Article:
I shared the photo on Instagram this morning and am, as always, humbled by the love and support from everyone. My friends and family have fought with me, laughed with me, cried with me, and this victory is theirs as well.

Game Face.

Having a ‘game face’ looks different to different people. For some, it’s putting on a smile and listening to a customer’s ridiculous complaint. For others, it’s making it to a social event despite overwhelming anxiety. It’s doing the hard stuff that you didn’t really want to do. For me, my game face is shown in the attached image; marked up and ready to be cut open.

This picture shows my surgeon’s ‘map’ that he drew immediately before my last (!) facial reanimation surgery at NYU. This one has been in the works for a very long time; it is the second phase of the reconstruction began last summer.  Last summer, they took a nerve from my foot, connected it to my working facial nerve, and hoped that it would grow across my face over to my paralyzed side. That part was perhaps the most important and hardest progress to monitor, but this second surgery was no cakewalk either.

During the ten hours that I was in surgery on 7/16, Dr. Rodriguez took a piece of my gracilis muscle (in my inner thigh) and all of the attached blood vessels/nerve supply, and then grafted it into my face. He attached it to the corner of my mouth and my temple, much like a working face muscle would be oriented, then attached the product of last summer’s nerve graft to this new muscle. The most delicate part, however, was connecting blood vessels from my neck to those that attached to the muscle when it was in my thigh.

This part was so important because, without adequate blood supply, the transplanted muscle would die and render the last year of preparation useless. It’s a delicate process in any patient, but previous trauma to my neck (the actual accident, past missteps by lesser surgeons) made this part extra difficult. Dr. Rodriguez, of course, was able to find and connect vessels necessary to feed the muscle, but unlike other patients, I did not have any viable back-up vessels to use in the case that something went awry during recovery.

I won’t say the recovery was the easiest thing ever, but I can also say that I have experienced much, much worse. Luckily, it was uneventful, and I am back to my normal routine. I am still a little swollen and quite bruised, but it’s nothing that a little makeup can’t fix. Now, I wait 3-9 months for the connected nerve and muscle to start talking to each other, and that is when everything will start moving.

My game face is walking myself into the operating room with a smile. My game face is cracking jokes about spaceships as I stare up at the massive surgical lamps above me. My game face is saying ‘please’ and ‘thank you’ to the nurse sticking me with my fifth IV needle of my stay. My game face is walking myself out of the hospital, with yet another body part rearranged where it doesn’t naturally belong.

Relaxed and Ambitious

I have never, ever, been ruled by my own self doubt- even when I’m not confident, I move past the worry. As I begin this medical school application process, there’s much to be insecure about- my crappy grades, my test scores, my uncertainty about the people reading my application. I know that my case is unique, but everyone is unique. When it’s my future career that hangs in the balance,  I can’t just not listen to this voice of doubt in my head. I know that it’s spewing completely irrational things, but the stakes are much too high here. My defense against the worst-case-scenario has always been to prepare. The only way to ‘prepare’ in this situation is to acknowledge the possibility that EVERYTHING goes wrong.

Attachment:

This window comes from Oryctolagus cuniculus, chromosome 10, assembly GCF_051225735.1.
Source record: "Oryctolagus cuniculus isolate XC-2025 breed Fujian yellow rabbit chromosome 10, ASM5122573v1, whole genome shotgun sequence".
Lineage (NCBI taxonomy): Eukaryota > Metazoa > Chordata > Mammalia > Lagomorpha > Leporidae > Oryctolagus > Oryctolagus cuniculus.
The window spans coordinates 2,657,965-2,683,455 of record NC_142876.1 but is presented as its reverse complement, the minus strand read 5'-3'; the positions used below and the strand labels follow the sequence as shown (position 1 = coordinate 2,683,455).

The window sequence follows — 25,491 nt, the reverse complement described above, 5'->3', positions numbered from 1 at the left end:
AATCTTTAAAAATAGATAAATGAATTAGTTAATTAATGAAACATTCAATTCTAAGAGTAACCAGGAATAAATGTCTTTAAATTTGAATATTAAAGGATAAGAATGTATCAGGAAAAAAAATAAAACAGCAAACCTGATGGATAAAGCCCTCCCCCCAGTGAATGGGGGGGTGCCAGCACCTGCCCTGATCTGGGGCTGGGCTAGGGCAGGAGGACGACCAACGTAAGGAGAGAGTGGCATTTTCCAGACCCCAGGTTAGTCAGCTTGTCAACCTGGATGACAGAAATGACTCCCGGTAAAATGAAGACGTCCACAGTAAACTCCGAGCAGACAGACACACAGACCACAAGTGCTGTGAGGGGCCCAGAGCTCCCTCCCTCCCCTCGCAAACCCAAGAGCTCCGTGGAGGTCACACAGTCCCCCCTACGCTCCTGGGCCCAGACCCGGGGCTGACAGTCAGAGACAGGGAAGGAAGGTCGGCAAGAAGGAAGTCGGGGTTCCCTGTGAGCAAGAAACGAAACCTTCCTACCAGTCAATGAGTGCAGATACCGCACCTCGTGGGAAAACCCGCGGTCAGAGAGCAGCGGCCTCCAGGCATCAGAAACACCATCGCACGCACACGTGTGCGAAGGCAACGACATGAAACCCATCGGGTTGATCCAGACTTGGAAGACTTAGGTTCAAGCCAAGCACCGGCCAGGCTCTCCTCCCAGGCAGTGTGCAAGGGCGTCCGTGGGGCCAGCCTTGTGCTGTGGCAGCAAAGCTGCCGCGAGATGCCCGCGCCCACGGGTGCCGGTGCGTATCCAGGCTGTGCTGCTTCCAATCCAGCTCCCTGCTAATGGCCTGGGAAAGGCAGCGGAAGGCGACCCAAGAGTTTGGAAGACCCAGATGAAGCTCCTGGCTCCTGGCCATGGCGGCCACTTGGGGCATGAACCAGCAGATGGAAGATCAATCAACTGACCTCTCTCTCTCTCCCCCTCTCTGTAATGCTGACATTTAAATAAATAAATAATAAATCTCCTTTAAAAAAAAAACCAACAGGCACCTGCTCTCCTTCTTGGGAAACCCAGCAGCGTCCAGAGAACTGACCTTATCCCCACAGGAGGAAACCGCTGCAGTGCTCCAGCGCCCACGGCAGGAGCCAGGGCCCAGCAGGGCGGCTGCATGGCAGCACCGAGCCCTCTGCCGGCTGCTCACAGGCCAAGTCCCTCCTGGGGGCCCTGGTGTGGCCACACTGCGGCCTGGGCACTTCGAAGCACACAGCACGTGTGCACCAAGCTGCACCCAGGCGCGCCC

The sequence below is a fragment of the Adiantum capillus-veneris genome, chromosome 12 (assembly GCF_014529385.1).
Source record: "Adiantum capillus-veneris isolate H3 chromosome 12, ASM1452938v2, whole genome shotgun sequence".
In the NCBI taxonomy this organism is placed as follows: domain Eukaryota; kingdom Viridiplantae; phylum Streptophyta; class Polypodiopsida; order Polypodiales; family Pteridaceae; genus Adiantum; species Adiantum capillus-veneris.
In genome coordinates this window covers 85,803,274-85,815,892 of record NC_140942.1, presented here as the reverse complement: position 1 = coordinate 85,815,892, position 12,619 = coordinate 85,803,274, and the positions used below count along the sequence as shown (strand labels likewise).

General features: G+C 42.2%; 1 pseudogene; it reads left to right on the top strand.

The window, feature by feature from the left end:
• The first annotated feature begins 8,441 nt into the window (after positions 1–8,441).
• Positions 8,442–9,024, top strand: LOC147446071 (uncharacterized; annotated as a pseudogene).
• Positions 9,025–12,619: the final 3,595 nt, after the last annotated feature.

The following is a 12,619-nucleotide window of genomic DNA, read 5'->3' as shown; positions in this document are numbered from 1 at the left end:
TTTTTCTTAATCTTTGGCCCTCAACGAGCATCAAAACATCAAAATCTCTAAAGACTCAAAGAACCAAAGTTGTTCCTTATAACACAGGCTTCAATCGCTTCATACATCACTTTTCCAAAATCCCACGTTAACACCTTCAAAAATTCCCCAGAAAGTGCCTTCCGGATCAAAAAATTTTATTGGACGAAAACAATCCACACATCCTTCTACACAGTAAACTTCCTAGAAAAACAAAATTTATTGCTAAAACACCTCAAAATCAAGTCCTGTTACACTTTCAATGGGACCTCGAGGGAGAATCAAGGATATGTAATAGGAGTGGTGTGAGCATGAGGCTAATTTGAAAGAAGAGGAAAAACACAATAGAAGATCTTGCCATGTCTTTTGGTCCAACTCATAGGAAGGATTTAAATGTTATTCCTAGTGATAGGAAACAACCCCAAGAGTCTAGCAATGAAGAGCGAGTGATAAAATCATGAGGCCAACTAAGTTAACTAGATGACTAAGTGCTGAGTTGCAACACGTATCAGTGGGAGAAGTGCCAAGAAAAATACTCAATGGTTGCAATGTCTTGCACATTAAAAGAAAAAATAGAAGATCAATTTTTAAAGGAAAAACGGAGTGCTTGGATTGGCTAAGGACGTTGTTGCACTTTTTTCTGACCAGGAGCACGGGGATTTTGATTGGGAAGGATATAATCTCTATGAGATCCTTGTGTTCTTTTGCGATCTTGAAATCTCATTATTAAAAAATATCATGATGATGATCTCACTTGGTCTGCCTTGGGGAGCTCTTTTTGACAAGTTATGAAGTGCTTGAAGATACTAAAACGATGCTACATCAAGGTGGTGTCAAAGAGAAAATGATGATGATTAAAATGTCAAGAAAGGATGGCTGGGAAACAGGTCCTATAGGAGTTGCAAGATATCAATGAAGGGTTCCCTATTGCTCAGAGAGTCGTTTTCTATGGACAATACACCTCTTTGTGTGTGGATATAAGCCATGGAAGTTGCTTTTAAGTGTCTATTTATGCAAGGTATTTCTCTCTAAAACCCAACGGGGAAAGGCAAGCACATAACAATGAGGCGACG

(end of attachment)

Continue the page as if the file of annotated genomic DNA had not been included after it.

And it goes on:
For example, I got my score back from the MCAT I took in March. I scored almost exactly average. When I first saw my score, I was angry and confused- I had talked myself into feeling ‘pretty good’ about a test that I honestly had mixed feelings about. On the day I took it, I walked out of that test having NO clue whether or not I did well. I figured that if I didn’t feel defeated, it couldn’t have been THAT bad right? I mean, it’s the fucking MCAT, I’m pretty sure it’s not meant to ever feel like you aced it. My test-taking instincts are almost always right, but in this case, I had been lying to myself.

I took the exam again in May, having regrouped and focused on the areas that I knew I was weakest in. I immediately felt overwhelmingly more positive about this attempt; there was much more that I KNEW that I knew, if that makes sense. But now, a day before I get my score back, it’s my doubtful voice’s cue to chime in. Yeah I felt good about it, but my score will only improve if I did at LEAST as well as last time. Since I wasn’t in a full-time class this time, how could I possibly have held onto my training? I’m having a really hard time not buying into the panic, but my fate has been decided and won’t change regardless of how much I worry.

If this were literally any other test score, I would be quick to let it go. It is what it is, and it’s not what it’s not. But this is so much more important to me. If it is what it is and it’s not great, I can’t just accept that and be passive in my pursuit of the rest of my life. Being okay with a less-than-stellar test score at this stage is equivalent to being okay with my application getting passed over. And that is most certainly not okay. At the root of this dilemma is just that it’s very difficult to be relaxed AND ambitious at the same time.